The Overland Track is one of Australia’s most famous bush treks, situated in the Cradle Mountain-Lake St Clair National Park, Tasmania. More than 8000 walkers each year complete the track.Source:Supplied

Venture through the alpine splendour of Tasmania’s Cradle Mountain-Lake St Clair National Park on the 65km Overland Track. If you’re not keen on hauling a cumbersome pack (tent, sleeping gear, food, cooking equipment, etc) on this demanding, Grade 4 track, consider booking the Tasmanian Walking Company’s Cradle Mountain Huts guided experience. You’ll still feel the satisfaction of covering the distance, and you’ll be rewarded each night with a hot rainwater shower, delicious meal, glass of Tasmanian wine, and a comfy bed. Bliss.


Connect with Uluru by walking around its circumference – a 10.6km journey. Uluru- Kata Tjuta National Park’s website recommends you start at the Mala carpark in the early morning, proceed clockwise, drink plenty of water, and finish by 11am in hot weather.

Visitors walk around the base of Uluru on the base walk trail, which is typically visited by over 250,000 people each year. Picture: Mark Kolbe/Getty Images.Source:Supplied

Along the way, you’ll experience this ancient, sandstone rock’s different geological features and cultural landscapes, for example, the caves where the Anangu’s ancestors, the Mala, camped when they first arrived here; mysterious, sacred formations along the monolith’s northeast face, which the Anangu request you don’t photograph; and Mutitjulu Waterhole, a short detour off the base walk and where the park’s traditional owners take VIPs.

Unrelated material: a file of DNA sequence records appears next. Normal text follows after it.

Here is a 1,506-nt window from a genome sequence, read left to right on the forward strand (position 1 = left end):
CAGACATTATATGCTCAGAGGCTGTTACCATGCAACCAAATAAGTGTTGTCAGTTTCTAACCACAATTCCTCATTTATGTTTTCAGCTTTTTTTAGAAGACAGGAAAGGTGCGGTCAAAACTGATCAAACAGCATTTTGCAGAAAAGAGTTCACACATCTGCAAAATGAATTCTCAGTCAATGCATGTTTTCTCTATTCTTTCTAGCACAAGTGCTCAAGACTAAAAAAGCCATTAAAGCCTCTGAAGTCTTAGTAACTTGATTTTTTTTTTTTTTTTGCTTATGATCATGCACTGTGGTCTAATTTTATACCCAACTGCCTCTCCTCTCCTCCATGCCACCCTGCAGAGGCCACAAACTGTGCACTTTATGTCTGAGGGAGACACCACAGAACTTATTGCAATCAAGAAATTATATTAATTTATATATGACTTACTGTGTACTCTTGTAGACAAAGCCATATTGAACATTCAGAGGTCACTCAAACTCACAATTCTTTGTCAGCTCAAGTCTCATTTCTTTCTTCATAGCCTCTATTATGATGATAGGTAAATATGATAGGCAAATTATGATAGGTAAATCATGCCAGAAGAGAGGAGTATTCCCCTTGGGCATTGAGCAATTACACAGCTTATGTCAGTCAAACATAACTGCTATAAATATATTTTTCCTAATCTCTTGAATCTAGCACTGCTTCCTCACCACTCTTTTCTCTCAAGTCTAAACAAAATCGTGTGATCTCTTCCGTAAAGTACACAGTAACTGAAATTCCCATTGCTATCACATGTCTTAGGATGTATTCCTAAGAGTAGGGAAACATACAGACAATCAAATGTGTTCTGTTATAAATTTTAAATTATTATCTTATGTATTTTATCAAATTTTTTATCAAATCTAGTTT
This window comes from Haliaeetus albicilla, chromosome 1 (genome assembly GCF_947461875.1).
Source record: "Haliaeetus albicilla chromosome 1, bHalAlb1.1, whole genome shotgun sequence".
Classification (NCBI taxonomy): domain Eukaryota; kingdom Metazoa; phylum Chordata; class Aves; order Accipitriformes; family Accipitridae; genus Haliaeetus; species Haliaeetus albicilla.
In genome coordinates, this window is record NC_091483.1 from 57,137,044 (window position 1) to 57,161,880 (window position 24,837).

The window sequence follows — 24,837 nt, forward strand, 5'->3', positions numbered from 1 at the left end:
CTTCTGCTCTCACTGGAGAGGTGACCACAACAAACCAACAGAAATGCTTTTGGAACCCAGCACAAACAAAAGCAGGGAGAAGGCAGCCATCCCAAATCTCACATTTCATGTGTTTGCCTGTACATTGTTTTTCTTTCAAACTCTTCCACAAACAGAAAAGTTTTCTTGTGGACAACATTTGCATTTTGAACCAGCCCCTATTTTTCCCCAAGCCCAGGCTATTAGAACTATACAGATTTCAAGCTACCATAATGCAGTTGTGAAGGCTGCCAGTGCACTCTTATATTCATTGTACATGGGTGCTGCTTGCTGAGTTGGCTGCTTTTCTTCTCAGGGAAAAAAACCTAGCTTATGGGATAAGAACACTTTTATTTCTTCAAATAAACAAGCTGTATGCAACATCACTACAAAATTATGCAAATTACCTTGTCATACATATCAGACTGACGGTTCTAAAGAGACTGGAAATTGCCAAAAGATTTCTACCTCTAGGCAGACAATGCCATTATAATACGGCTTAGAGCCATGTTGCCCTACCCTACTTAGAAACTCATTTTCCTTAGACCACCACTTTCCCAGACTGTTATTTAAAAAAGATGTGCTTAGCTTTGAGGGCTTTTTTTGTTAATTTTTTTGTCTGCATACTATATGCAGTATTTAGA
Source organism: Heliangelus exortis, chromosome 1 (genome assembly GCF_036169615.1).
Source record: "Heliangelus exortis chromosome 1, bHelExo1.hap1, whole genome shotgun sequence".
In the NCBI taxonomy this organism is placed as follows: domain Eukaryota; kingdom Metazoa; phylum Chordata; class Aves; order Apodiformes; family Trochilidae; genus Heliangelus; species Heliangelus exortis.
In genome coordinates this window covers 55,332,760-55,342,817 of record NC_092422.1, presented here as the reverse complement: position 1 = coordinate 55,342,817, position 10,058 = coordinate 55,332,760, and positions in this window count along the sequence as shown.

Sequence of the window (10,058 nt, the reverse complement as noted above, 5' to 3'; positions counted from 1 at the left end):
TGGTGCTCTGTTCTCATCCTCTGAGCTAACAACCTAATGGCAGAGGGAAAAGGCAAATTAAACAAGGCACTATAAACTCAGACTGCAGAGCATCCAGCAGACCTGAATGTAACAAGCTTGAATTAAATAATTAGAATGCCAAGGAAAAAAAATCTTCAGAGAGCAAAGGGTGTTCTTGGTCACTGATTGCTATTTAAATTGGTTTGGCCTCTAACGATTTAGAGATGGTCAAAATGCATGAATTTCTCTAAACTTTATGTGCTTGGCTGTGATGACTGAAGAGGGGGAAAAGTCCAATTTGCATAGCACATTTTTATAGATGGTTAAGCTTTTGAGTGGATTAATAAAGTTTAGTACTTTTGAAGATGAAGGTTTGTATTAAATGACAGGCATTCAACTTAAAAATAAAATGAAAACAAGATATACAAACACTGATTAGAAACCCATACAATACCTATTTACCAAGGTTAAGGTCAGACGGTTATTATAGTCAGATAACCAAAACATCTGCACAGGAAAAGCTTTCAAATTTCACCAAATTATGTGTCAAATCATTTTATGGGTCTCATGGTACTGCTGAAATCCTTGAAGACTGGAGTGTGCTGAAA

The amazing view from Gibraltar Peak at Tidbinbilla Nature Reserve.Source:Supplied

Forty kilometres southwest of Canberra, Tidbinbilla Nature Reserve is home to a lovely valley framed by granite-topped mountains and more than 20 walking trails, which range from easy to difficult. For captivating views over the valley and back towards Canberra, aim for the moderate-to-hard 8.2km Gibraltar Peak walk, which begins from Dalsetta and ascends to Eliza Saddle. After a traverse, you’ll climb abruptly to your destination. Return the same way or extend your hike via the visitor centre and the easy Birrigai Time Trail and Congwarra Trail.


Immerse yourself with the spectacular South Australian wilderness in the Ikara-Flinders Ranges National Park.Source:Supplied

Celebrate Ikara-Flinders Ranges National Park’s peaks and rugged ranges on the 9.2km, moderately-difficult Bunyeroo and Wilcolo Creeks loop hike. After following Wilcolo Creek south for a couple kilometres, you’ll veer east onto a short section of the 1200km Heysen Trail, which travels through the low-lying, quartzite ABC range. As you proceed, shift your gaze to the magnificent Heysen Range to your right. Upon reaching the hilltop lookout, rest and take in 360-degree views of rises such as 1171m Ngarri Mudlanha/St Mary Peak, on the northeastern escarpment of Ikara/Wilpena Pound.